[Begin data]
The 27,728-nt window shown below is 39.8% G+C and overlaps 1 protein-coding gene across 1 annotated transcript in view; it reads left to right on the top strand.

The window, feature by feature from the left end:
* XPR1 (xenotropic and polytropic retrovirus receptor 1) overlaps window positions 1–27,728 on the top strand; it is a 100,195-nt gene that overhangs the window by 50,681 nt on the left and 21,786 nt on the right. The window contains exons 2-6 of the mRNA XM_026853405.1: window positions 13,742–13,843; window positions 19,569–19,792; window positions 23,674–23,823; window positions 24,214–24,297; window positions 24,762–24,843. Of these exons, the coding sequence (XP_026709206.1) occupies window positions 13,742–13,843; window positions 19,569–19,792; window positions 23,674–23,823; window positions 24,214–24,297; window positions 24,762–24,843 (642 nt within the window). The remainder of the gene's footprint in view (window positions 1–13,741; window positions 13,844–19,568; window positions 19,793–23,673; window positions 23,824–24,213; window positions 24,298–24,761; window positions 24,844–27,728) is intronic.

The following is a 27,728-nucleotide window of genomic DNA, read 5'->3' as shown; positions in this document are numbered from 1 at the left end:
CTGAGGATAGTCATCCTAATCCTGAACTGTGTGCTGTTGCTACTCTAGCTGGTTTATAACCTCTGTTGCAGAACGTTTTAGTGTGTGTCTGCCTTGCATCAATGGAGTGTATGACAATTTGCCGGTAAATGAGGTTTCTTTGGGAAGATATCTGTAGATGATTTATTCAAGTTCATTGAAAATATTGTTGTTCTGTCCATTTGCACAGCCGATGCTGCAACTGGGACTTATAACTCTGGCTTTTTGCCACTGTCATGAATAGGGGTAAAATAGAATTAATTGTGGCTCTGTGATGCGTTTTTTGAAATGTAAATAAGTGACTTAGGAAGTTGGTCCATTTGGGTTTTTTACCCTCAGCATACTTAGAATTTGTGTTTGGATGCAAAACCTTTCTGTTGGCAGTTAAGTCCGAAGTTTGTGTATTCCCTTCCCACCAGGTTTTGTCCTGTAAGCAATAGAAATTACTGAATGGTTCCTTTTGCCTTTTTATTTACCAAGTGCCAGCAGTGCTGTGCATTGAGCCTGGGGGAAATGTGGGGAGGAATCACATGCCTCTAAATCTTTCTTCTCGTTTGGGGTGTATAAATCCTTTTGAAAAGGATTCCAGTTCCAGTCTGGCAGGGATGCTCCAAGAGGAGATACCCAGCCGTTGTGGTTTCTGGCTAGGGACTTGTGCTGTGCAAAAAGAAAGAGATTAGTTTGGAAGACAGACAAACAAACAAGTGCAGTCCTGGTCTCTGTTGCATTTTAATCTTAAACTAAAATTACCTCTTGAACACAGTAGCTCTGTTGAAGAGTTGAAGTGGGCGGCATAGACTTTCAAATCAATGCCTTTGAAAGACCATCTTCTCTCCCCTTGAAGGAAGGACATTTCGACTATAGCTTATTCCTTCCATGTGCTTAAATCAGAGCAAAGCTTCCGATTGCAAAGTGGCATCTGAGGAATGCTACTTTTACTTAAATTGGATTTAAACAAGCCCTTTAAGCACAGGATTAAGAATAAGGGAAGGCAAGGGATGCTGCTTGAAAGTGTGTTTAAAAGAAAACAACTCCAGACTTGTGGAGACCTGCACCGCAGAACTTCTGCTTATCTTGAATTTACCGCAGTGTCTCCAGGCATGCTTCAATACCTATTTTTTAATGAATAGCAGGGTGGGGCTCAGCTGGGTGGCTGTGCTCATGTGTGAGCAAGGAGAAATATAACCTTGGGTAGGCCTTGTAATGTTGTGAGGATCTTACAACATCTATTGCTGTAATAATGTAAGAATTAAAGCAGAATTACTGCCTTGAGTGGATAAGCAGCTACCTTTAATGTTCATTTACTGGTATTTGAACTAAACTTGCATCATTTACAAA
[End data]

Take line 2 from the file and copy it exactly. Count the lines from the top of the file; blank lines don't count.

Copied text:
The window, feature by feature from the left end: